Top lawyer outlines 40 reasons why Ghana is a corrupt country

Top lawyer outlines 40 reasons why Ghana is a corrupt country

- Ace Ankomah outlines some reasons Ghana has experienced massive corruption

- Corruption has become a canker in Ghana and the country is yet to really punish people for acts of greed

One of Ghana’s top lawyers, Ace Anan Ankomah has catalogued 40 reasons why he thinks the West African country is corrupt and YEN has it.

According to the former law lecturer, even though he admits corruption is prevalent everywhere in the world, “it is systemic in Ghana” because people are never punished for their involvement in corruption.

Top lawyer outlines 40 reasons why Ghana is a corrupt country

Lawyer Ace Anan Ankomah

There is corruption in Brazil. But former President Lula just got sentenced to a 10-year term for corruption.

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“There is corruption in South Korea. But it took a lady called Cha So-Soon, 950 attempts to get her driving licence.

“There is corruption in Israel. But former Prime Minister Ehud Olmert went to jail for corruption,” Mr Ankomah cited as examples.

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Below are the 40 reasons why Ace Ankomah say Ghana is corrupt.

1. Centuries of exploitation by the West has laid the ground work for poverty and underdevelopment (100 years of gold => Galamsey)

2. Economy dependent on raw materials and thus at the mercy of the West (cocoa). That’s the role of the West. The rest are entirely our fault!!

3. Questionable post-colonial leadership, rampant coups (small amenities coup in Ghana)

4. Our elections have little importance than a Kotoko v. Hearts match. “We shall score you, we shall put pepper in your eyes”.

5. We expect better performance standards from Black Stars players than political leaders.

6. Corruption is expected! – “Obiaa didi ne edwuma ho,” “Onyame mma wo dwa”.

7. Political despondency – “obiaa baa saa”.

8. Political powerlessness and official impotence (Auditor-General) leading to “fa ma Nyame” or “me re ye foo na m’edzi mo dokon”.

9. We get what we need from the politicians during elections – T-shirts, ‘check-check’, drinks and GH¢20.

10. Rampant indiscipline (instant gratification v. delayed gratification)

11. Decay in or lack of work-ethic (integrity, sense of responsibility, emphasis on quality, discipline, teamwork, etc. are all missing)

12. Pure human greed. Pride associated with good honest hard work has been replaced by quick wealth and power and fame.

13. We consider Creativity as unrewarding and time-consuming and so do not encourage it.

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14. Unwarranted and unsupported religiousity that obscures reason and hard work. Note how churches that preach holiness are less populated than churches that preach prosperity.

15. Beggar (‘goro’ boy) mentality – we beg for everything and then beg for those who are caught.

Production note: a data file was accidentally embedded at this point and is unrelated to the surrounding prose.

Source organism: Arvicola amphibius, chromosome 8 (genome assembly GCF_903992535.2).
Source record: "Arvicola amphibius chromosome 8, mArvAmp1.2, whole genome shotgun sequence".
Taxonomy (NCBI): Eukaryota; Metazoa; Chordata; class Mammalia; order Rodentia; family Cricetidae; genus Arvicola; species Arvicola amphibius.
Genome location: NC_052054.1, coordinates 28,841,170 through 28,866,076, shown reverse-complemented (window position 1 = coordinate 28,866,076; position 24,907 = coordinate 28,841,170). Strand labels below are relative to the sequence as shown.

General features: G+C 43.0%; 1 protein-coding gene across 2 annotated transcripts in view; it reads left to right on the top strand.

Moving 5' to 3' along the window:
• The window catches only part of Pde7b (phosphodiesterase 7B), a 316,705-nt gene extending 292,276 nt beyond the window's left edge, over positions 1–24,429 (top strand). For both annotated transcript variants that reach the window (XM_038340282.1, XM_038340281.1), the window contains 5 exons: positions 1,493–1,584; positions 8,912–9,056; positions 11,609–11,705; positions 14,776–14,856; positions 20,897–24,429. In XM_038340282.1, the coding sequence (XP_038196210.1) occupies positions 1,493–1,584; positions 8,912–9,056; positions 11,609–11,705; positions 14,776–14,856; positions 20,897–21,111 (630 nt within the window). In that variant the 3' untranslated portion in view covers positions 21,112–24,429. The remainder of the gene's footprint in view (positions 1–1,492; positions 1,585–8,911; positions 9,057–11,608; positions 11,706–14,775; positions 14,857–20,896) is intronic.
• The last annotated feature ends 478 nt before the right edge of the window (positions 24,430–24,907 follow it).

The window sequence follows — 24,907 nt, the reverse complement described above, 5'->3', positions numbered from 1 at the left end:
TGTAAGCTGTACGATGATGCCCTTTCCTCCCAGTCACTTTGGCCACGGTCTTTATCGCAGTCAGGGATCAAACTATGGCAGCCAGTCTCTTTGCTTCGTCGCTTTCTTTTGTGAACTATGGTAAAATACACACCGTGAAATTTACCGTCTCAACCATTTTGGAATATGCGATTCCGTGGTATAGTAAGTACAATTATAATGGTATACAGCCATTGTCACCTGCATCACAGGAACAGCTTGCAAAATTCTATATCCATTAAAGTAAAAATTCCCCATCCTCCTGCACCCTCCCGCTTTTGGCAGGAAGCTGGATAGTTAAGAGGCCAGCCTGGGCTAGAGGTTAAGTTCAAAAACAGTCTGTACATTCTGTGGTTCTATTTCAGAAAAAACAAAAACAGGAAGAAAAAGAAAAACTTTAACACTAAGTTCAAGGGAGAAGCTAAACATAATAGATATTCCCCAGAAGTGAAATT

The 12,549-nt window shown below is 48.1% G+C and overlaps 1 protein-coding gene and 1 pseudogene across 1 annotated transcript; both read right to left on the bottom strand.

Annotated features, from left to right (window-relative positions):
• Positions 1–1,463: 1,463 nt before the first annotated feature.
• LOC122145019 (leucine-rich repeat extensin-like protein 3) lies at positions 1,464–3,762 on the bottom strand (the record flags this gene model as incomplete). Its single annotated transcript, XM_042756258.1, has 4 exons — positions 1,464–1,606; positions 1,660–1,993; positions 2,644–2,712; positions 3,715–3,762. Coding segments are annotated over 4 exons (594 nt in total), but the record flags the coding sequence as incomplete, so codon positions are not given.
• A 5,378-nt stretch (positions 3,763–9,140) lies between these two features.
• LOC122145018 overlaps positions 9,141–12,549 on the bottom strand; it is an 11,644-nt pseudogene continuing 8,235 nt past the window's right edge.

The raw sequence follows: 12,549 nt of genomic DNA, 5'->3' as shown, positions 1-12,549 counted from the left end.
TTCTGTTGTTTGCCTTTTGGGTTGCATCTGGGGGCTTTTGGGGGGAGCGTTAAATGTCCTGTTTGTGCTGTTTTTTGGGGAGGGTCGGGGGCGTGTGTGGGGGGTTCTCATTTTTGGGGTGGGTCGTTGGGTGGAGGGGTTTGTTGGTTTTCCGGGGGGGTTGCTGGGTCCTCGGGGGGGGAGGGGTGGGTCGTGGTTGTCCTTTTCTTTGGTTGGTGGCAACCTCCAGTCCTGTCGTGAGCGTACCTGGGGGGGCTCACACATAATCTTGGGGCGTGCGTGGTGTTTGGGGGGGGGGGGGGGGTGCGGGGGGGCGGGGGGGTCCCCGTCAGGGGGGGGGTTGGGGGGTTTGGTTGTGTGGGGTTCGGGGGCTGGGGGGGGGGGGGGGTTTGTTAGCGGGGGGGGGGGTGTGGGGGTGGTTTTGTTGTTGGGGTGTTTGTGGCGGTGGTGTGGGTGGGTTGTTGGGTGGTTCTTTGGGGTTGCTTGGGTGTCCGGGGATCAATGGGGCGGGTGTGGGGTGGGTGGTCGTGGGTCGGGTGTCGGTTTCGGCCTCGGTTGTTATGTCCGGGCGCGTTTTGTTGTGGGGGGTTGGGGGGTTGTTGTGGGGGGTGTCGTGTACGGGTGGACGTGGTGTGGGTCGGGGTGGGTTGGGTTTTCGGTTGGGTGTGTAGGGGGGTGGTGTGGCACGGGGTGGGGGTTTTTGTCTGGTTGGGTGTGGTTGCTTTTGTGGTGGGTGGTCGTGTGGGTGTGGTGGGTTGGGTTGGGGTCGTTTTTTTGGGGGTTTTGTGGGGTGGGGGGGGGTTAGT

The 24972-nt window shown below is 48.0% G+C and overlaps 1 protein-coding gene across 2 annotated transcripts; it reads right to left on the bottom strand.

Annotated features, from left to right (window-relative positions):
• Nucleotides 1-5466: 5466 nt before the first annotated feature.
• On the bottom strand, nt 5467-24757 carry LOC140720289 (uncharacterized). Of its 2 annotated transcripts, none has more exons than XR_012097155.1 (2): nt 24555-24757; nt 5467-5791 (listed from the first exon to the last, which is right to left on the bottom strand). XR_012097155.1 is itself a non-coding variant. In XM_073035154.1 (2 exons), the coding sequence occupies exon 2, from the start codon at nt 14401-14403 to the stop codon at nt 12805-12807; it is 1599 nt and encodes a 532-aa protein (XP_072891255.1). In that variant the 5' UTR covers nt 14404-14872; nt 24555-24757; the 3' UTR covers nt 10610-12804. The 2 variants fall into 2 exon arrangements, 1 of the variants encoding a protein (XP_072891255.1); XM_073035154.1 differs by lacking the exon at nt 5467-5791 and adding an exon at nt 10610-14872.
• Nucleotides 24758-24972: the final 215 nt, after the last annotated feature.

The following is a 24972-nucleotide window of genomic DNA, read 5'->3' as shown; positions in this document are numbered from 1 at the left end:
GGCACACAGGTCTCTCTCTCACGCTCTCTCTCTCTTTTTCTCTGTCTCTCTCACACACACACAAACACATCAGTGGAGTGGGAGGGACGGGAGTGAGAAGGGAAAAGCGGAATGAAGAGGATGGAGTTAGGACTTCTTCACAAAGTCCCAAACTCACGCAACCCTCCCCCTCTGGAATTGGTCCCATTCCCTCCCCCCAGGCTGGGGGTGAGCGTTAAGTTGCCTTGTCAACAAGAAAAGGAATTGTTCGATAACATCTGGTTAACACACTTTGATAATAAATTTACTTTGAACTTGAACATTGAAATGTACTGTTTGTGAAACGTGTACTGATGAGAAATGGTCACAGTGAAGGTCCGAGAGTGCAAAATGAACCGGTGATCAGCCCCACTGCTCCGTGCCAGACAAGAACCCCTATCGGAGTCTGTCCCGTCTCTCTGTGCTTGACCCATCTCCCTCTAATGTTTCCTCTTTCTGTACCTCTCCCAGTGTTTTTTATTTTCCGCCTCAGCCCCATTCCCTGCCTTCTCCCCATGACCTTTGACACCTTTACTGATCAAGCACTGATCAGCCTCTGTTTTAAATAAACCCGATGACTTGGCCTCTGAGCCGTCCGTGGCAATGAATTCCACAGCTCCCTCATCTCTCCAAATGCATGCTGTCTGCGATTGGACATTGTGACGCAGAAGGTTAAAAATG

16. Dependency syndrome

17. Culture of entitlement

18. Thank You mentality – we feel a sense of thanking people even for performing official functions. Is “gift giving” is cultural? Apae!

19. Unquestioning obeisance to authority and demonising those who ask questions (OccupyGhana and Galamsey). And often, those who are asking questions just want the opportunity to “eat” too.

20. It is an oddity to be honest or follow the law.

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21. Tribal loyalties – chiefs and elders show up for no reason other than the person belonging to them, family allegiances.

22. Fawning obsequiousness – how did Ackah Blay-Miezah become a chief?

23. Glorification of wealth, even that which is sudden, inexplicable and unexplained.

24. Keeping up with the Mensahs (Joneses)

25. We don’t have a sense of ownership - national government, colonial state. (Government work is dragged on the ground, not carried)

26. Corruption has been normalised and the people have been desensitised and immunised. We condemn it only when we aren’t benefitting. Nothing appears earth-shattering to us.

27. Collective short term memory of about two days, maximum one week. We just move on to the next juicy news.

28. We treat it as only a moral issue. But it is a crime.

29. Legally, corrupt officials are allowed to skip jail by simply paying stolen monies back. Courts Act, 1993 (Act 459), section 35.

30. We don’t enforce even the law that exists. Did anyone go to jail after the Anas expose? We saw Smarttys, GYEEDA etc.

31. The system is set up to make you corrupt (‘arrest’ for speeding, why can’t have on-the-spot fines or would that lead to on-the-spot increased bribes?)

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32. The bureaucracy is set up to run and depend on corruption.

33. Knowledge and belief that we can and will get away with it.

34. Great laws with major (and possibly deliberate) defects, e.g., private corruption is not a crime!!

35. Great laws but deliberately forgotten and have never been, and will never be, enforced.

36. Low salaries?? Really? Did bribery stop after Single-Spine? Doesn’t increased salaries simply lead to bigger bribes?

37. Unreasonable laws and taxes, make following the law or paying taxes too costly.

38. Politicians pay to be elected to ‘serve’, pay when they are ‘serving’ in power, and pay to get elected again to ‘serve’ - A vicious cycle.

39. Deliberately disabled and unworkable checks and balances.

40. Are we cowards? Nobody wants to stand up to be counted. We stamp down on those who want to speak up. “We like matter but fear matter.”

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Source: Yen.com.gh

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